This book, similar to a monograph, details the monumental sculptures of Vera Muchina, one of the most prominent female sculptors under Stalin. Muchina’s career as a professional sculptor began with the October Revolution in 1917, after she had learned her art in Moscow and Paris. Until – the year Muchina and Stalin died – all art was commissioned by the state. However, Muchina always aimed to circumvent stereotypical and moribund official aesthetics and to realise her own individual concept of art.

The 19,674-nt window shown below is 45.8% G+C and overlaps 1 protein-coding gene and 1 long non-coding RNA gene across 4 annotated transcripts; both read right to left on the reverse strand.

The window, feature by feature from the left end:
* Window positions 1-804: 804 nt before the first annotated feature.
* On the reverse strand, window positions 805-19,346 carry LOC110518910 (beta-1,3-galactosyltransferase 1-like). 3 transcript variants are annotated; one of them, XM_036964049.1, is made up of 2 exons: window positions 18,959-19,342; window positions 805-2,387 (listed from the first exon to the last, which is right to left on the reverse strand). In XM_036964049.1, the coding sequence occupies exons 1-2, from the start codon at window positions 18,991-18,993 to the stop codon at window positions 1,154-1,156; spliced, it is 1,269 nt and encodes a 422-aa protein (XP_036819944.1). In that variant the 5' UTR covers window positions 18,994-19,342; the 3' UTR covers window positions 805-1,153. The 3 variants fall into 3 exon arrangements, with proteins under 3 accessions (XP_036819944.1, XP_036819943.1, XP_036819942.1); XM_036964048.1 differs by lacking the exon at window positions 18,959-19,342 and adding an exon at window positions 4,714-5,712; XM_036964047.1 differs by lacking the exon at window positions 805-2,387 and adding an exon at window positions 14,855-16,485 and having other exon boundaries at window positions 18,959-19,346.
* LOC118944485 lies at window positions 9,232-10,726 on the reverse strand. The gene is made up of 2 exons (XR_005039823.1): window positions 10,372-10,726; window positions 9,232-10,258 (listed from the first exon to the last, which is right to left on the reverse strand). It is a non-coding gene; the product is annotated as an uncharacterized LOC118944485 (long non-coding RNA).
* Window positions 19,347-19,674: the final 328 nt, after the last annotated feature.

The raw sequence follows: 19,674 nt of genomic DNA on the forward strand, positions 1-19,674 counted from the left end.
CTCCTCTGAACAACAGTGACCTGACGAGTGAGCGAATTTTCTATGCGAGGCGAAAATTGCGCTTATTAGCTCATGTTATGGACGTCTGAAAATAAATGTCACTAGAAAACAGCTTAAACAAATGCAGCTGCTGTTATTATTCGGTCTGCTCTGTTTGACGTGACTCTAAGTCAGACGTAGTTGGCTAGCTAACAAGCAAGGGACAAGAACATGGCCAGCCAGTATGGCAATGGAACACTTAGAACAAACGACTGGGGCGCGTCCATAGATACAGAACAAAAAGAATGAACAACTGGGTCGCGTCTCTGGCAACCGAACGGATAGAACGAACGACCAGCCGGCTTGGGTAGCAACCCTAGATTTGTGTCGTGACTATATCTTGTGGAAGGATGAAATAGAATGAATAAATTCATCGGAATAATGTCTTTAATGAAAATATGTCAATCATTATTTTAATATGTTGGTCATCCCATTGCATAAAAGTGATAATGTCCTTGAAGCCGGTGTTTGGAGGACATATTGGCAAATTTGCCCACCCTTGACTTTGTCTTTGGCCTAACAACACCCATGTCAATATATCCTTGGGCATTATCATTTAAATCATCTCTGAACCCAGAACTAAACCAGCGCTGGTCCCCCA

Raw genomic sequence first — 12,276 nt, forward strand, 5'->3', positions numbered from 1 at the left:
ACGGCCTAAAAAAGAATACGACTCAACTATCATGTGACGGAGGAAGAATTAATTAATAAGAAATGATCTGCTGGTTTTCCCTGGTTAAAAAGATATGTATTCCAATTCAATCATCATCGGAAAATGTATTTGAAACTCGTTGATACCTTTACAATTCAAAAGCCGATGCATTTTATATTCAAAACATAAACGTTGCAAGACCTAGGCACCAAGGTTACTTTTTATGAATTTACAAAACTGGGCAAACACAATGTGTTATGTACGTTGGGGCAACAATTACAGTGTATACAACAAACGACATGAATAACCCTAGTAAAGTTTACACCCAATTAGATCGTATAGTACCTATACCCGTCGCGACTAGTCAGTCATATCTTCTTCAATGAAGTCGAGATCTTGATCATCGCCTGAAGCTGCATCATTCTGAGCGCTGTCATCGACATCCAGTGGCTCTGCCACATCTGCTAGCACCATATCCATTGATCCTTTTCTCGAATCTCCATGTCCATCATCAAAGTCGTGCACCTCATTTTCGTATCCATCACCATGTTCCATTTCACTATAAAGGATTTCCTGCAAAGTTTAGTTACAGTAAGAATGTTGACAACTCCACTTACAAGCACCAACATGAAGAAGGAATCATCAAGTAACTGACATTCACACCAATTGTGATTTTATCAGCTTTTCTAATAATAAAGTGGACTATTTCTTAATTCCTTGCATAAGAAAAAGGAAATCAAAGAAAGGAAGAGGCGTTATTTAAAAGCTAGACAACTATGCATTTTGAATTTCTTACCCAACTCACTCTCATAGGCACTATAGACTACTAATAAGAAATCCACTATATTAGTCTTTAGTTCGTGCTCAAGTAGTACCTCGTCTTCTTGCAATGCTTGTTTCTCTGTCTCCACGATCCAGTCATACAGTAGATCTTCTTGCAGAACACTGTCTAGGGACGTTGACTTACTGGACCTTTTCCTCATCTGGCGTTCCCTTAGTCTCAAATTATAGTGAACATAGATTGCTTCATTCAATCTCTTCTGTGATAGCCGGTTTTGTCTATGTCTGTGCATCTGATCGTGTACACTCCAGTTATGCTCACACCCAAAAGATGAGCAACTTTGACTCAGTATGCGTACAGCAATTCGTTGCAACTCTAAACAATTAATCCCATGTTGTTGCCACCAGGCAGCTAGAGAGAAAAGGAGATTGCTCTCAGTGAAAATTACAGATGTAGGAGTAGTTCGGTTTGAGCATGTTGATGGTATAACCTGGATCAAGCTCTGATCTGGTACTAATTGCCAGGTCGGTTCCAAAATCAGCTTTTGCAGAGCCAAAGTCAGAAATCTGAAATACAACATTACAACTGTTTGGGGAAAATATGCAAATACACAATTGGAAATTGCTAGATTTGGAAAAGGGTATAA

In this book, the multi-facetted and tense relationship between this artist and the state is shown through descriptions of the creative process of her works, using specific examples. The book also looks at her position within the discussion of art of the period and subtly imparts personal comments made by the sculptor. This is not only an individual biography, but also a documentation of contemporary history.